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COMMENTARY OF THE DAY
By
Robert Namer
Voice Of America
©2024 All rights reserved
June 07, 2024

      Under a scorching sky at Marine Base Parris Island, two young recruits grapple awkwardly in hand-to-hand combat inside an Octagon training structure. Circling them, the drill instructor barks orders, “Hit her! Punch her! DO something!”  Women do not belong in direct combat.

     Outside the ring, a mix of male and female Marine hopefuls are helping each other put on protective headgear, preparing for their turn at combat. They are assigned to one of the mixed-gender recruit companies as the Marine Corps moves gradually - and at times reluctantly - to more integrated training at boot camp.  It’s been a bit hit-and-miss.

     While companies of men and women train together at the ring, on the obstacle course or at the range, the line of recruits outside the swimming pool presents a sharp contrast. There the companies are broken up into their smaller platoons that remain separated by gender. So as they line up, there is a small group of women standing rod-straight at the front with groups of men in formation behind them.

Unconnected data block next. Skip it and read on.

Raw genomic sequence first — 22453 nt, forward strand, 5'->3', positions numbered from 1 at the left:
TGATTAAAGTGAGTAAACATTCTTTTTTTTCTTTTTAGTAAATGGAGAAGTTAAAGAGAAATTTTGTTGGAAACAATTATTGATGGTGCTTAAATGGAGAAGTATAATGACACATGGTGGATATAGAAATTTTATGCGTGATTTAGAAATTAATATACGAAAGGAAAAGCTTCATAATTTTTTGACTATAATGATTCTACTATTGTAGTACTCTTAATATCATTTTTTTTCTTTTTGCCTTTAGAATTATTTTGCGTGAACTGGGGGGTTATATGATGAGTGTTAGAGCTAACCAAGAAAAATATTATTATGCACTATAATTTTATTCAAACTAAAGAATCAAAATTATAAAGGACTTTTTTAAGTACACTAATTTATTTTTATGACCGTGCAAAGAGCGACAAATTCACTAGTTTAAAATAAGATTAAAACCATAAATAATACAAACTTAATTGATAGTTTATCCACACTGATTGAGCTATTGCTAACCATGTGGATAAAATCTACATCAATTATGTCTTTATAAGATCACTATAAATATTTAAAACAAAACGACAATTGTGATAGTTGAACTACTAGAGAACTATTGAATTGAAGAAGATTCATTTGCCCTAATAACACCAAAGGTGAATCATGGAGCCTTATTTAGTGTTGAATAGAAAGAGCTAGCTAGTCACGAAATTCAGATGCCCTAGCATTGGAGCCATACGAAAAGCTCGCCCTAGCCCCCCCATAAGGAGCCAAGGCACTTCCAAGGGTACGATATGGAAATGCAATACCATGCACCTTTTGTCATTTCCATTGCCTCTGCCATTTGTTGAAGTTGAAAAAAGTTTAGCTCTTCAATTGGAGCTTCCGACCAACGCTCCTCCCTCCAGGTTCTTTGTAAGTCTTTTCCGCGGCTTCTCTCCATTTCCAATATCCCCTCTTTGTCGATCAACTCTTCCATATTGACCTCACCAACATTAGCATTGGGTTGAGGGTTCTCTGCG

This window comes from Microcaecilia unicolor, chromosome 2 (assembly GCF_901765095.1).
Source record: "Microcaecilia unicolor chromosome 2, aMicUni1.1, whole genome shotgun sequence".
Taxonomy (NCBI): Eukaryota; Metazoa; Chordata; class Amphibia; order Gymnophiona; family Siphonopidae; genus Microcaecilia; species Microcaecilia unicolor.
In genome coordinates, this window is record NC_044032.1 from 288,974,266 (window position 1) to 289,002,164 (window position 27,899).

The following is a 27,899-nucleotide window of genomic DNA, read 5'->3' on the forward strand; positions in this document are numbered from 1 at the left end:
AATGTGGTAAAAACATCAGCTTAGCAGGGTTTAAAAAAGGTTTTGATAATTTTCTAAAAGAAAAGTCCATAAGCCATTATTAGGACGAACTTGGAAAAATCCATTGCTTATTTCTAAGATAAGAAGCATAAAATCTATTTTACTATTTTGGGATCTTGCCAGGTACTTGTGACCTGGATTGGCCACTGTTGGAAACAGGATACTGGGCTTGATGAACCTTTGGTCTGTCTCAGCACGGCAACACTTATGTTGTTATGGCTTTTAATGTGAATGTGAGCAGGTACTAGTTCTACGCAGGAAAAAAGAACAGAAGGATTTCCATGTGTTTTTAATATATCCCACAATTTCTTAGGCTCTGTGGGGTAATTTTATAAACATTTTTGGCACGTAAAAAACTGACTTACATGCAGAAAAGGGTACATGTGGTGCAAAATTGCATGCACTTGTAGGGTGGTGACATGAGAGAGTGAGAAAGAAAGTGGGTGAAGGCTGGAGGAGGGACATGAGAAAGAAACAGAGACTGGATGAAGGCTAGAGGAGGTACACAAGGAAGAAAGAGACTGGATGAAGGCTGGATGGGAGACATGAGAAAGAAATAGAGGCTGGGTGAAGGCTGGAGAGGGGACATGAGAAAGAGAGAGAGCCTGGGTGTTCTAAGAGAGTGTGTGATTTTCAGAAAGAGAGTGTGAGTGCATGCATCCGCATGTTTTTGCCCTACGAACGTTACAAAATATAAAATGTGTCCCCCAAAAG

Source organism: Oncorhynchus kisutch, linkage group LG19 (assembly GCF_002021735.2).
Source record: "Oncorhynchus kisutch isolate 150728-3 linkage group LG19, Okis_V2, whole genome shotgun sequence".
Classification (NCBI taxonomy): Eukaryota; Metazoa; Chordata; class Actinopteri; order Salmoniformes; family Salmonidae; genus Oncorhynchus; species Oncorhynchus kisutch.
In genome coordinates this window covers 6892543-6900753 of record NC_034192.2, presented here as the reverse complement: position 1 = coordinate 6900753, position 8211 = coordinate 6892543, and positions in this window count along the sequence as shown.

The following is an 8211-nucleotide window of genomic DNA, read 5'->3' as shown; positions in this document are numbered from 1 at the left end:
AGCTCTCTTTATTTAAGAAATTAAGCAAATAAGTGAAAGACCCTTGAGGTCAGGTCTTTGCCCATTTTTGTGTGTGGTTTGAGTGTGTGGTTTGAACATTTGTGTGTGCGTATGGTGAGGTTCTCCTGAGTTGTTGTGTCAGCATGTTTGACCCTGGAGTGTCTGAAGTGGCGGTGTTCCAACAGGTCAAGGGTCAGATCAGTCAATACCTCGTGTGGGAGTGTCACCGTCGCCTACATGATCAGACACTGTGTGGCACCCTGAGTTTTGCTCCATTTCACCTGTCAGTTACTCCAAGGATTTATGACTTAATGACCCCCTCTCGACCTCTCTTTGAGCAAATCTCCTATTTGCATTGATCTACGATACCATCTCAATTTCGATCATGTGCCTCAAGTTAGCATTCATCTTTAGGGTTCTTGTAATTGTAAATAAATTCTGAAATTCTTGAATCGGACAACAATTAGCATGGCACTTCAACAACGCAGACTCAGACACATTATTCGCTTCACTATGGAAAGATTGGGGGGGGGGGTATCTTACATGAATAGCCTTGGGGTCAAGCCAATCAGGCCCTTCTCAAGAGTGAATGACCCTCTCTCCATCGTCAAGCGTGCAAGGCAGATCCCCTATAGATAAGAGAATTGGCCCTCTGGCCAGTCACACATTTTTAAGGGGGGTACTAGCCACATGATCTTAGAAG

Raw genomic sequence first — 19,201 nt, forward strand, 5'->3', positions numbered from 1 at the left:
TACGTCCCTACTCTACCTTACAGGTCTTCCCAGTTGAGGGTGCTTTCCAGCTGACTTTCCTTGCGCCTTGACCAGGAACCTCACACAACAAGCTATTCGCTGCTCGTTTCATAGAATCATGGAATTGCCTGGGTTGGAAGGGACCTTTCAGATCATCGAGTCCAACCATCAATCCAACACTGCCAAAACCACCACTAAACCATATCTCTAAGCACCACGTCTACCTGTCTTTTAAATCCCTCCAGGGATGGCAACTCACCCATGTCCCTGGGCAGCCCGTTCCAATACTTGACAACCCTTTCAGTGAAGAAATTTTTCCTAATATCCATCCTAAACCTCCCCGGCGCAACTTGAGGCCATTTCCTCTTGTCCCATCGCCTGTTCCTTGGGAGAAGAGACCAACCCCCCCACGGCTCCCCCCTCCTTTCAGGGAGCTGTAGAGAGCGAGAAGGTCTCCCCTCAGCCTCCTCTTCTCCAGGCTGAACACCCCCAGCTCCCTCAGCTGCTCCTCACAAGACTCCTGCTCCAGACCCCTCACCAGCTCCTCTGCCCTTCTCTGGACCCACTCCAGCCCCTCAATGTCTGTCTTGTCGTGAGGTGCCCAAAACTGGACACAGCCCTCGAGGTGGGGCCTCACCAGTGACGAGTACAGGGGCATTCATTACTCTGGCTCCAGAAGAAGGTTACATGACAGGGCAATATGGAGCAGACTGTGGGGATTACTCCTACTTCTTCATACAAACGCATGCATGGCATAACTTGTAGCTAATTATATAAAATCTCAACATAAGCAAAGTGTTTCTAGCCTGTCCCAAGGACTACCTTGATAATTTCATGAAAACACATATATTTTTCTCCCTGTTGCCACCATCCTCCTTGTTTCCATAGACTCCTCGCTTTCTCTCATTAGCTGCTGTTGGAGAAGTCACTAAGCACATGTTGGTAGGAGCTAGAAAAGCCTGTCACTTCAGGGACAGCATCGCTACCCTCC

It’s a stark visual reminder that Corps leaders still fervently believe there must be a degree of segregation as they mold young people into tomorrow’s force of what they promote as the Few, the Proud, the Marines.  This summer - nearly eight years after the defense secretary at the time, Ash Carter, ordered all combat jobs open to women - the Marine Corps formally deactivated the 4th Marine Recruit Training Battalion at Parris Island. Since 1949, all female recruits have gone through boot camp at the South Carolina base; the 4th Battalion was created in 1986 as the women’s unit,

     he Marines have inched grudgingly toward integration. Marine leaders flatly opposed allowing women in combat jobs, but Carter dismissed their arguments. Many Corps officers stridently defended the training separation, insisting that women could grow more confident quickly if they were not directly competing with their often larger or stronger male counterparts.

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